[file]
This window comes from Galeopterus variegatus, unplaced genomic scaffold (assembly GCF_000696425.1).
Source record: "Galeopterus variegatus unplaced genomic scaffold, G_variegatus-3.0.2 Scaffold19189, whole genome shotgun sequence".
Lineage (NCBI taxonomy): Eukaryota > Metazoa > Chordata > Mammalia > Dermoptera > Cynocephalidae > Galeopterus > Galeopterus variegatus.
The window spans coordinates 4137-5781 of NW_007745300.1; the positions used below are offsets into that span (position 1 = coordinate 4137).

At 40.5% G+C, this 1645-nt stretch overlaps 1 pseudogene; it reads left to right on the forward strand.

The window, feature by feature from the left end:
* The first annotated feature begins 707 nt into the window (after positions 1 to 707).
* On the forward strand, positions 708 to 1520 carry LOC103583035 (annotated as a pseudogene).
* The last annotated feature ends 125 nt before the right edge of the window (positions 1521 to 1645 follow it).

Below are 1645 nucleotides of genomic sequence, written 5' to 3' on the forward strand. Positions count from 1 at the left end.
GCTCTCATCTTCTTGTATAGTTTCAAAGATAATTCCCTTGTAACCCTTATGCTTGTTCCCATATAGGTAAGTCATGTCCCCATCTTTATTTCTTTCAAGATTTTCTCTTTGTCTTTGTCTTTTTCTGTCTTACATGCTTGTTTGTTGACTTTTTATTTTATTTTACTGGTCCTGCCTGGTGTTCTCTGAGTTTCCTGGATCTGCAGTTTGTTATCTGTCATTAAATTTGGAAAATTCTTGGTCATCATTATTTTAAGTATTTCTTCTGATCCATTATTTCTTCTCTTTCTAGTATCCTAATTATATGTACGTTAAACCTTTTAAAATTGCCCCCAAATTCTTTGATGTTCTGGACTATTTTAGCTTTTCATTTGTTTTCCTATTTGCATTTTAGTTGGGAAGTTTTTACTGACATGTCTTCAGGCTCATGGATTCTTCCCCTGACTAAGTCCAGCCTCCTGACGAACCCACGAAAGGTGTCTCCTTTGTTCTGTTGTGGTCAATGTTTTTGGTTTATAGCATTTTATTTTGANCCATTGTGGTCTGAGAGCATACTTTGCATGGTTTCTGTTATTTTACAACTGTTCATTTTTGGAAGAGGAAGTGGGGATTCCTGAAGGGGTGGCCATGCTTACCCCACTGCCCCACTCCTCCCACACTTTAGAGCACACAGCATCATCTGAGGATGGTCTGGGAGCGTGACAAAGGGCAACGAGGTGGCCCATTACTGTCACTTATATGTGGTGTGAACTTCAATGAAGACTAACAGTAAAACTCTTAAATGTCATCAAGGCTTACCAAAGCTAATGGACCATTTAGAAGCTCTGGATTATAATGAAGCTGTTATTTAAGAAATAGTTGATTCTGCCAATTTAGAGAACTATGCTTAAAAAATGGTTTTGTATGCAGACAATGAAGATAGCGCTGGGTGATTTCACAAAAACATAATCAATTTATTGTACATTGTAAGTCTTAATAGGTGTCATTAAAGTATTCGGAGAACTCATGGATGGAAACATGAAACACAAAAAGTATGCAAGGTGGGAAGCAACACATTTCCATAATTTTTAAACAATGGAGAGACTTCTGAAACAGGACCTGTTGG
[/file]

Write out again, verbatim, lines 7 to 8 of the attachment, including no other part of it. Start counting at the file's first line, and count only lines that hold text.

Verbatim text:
* The first annotated feature begins 707 nt into the window (after positions 1 to 707).
* On the forward strand, positions 708 to 1520 carry LOC103583035 (annotated as a pseudogene).